My mandala design developed ever further. In addition creating the original bit of trippy art, I designed an ornate pattern which would look at home in Turkish tile. This pattern screamed its style, begging for bed and bath, and home decor use. Consequently, I offer several versions of this visionary art across a wide line of products in my shop on Society6. See some of the collection below.

Pipes Field Mandala

  • Pipes Field Mandala; Melasdesign Society6; visionary mandala art; art print;
    Visionary Mandala Art Print "Pipes Field Mandala"

Designed for Neutral Interiors

The neutral hues of the original photograph inspired me to work in a relatively neutral color scheme. The mandala’s colors compliment current interior design trends perfectly. Each version of this visionary mandala art, from art prints, and wall hangings, to bath decor, stands out. They suit modern homes and apartments with walls and floors designed with grays, blacks, whites, and browns.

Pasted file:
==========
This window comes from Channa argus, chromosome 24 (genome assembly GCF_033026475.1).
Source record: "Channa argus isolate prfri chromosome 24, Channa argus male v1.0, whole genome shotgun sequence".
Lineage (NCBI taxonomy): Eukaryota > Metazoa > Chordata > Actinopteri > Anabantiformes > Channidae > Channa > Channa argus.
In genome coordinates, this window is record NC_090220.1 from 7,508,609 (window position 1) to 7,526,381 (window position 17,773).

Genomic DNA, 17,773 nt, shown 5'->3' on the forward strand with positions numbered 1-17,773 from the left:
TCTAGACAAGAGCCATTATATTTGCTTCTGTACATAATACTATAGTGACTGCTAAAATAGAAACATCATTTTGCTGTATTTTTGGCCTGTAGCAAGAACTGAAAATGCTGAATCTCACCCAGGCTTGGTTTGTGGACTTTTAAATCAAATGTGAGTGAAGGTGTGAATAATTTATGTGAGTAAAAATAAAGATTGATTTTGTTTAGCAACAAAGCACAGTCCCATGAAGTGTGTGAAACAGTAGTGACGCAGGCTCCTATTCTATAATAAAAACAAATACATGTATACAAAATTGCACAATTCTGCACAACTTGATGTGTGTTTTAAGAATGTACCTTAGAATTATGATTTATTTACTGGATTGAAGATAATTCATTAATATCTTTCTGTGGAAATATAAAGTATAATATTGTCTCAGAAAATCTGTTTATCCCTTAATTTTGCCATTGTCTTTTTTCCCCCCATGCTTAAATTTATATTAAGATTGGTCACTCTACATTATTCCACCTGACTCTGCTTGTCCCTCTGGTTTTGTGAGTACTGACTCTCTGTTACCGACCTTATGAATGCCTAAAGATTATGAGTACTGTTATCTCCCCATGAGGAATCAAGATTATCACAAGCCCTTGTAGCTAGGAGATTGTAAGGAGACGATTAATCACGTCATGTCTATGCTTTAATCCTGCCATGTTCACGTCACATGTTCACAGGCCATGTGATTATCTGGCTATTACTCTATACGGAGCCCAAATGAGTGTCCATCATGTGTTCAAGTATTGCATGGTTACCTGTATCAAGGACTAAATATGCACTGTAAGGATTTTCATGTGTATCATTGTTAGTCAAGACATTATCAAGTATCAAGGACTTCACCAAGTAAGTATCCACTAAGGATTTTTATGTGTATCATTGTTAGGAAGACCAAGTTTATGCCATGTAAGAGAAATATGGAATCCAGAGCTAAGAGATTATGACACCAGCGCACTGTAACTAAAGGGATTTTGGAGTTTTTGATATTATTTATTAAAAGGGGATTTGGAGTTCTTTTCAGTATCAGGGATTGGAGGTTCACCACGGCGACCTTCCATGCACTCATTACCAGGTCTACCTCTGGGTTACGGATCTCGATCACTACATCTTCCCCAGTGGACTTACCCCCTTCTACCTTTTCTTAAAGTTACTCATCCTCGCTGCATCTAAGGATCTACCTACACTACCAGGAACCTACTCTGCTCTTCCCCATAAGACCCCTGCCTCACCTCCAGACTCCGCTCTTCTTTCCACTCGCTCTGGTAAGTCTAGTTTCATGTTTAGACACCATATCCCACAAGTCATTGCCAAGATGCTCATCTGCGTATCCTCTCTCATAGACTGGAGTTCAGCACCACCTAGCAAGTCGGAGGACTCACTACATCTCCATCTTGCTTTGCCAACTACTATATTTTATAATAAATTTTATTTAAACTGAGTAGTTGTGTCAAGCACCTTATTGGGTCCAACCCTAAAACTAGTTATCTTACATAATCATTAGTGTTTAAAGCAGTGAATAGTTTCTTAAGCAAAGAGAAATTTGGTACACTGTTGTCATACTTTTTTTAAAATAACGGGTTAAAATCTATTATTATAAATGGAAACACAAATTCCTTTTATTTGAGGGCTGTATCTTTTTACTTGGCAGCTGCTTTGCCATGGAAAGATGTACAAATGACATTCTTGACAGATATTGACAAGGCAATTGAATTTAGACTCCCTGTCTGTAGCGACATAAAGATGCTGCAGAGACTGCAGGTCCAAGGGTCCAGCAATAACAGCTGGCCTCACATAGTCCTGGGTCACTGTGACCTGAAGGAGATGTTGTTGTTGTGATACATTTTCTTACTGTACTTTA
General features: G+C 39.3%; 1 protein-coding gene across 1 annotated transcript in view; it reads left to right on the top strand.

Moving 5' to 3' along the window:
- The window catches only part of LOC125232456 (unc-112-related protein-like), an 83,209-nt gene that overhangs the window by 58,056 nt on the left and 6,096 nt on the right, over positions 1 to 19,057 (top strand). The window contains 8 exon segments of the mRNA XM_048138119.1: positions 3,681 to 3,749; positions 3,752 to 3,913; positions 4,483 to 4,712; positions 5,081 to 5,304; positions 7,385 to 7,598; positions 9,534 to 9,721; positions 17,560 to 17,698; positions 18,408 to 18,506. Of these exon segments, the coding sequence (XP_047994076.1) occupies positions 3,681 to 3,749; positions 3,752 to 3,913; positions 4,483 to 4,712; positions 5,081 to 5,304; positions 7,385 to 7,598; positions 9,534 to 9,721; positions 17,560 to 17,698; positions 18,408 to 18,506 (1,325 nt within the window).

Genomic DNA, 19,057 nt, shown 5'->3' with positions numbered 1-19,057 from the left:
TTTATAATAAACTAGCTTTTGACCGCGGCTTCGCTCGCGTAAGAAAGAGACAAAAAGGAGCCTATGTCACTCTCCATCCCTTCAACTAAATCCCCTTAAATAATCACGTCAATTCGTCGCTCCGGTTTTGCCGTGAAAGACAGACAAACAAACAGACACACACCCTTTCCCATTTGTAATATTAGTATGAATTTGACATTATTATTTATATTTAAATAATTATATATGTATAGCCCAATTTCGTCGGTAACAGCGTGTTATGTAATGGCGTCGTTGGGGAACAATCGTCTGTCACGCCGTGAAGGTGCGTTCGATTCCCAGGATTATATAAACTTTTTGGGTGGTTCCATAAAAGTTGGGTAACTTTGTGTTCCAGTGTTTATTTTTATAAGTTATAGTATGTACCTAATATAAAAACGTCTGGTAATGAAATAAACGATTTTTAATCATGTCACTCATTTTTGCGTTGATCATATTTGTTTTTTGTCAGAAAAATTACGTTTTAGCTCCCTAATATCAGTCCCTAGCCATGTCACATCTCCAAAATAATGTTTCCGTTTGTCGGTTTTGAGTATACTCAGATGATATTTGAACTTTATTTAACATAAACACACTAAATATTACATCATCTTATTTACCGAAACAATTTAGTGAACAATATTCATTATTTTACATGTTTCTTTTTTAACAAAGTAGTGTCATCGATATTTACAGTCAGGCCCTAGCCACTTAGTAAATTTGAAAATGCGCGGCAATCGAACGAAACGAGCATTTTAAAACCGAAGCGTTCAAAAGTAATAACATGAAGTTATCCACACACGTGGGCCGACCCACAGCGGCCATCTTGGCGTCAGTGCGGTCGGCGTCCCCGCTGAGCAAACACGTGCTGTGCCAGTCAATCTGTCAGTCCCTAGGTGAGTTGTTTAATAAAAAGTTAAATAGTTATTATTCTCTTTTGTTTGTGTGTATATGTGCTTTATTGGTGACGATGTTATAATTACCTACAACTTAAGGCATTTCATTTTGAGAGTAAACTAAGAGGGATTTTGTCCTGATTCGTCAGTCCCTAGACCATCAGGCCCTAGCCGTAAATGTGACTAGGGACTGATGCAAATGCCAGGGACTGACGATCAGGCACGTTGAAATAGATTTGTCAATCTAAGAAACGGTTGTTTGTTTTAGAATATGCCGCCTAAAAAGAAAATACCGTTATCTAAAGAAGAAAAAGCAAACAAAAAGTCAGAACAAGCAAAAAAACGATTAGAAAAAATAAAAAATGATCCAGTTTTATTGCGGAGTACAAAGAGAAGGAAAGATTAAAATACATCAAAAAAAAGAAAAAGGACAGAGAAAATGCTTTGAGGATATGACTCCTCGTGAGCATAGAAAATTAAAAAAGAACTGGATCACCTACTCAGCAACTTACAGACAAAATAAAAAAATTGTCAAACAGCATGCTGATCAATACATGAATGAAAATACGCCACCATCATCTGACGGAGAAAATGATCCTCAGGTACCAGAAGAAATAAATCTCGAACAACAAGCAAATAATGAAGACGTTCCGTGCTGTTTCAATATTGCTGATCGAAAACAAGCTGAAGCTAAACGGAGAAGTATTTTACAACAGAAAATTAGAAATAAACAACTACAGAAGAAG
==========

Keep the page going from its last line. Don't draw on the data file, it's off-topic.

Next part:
How does this work strike you? Have you ever found beauty in the ordinary and mundane? Which do you prefer: Industrial pattern and form or the organic beauty of nature? Does the history behind this industrial mandala art peak your interest? Comment below and follow along for more.

For more Thomas, WV based fun, check out “Bigfoot Sighting in Thomas, West Virginia” if you dare!

My Labradoodle Pet Portrait

Sometimes one good experience leads to another. This was the case when my first time participating as vendor at Artspring Festival art market in Davis, West Virginia lead to a challenging but rewarding commission of a pet portrait of Blanche the golden Labradoodle. Also rewarding was that the art commission came from what had to be one of the world’s nicest customers. There were trials and tribulations along the way while creating the detailed Labradoodle pet portrait, brought on by dealing with neuromuscular disease (which I detail in my blog Living with Myasthenia Gravis from a Patient’s Perspective). In the end the job was successfully completed and everyone was happy. Blanche, the model pup, looks happy about it too. Watch the video below and read on for my drawing techniques, physical trials during composition, how I became ambidextrous again.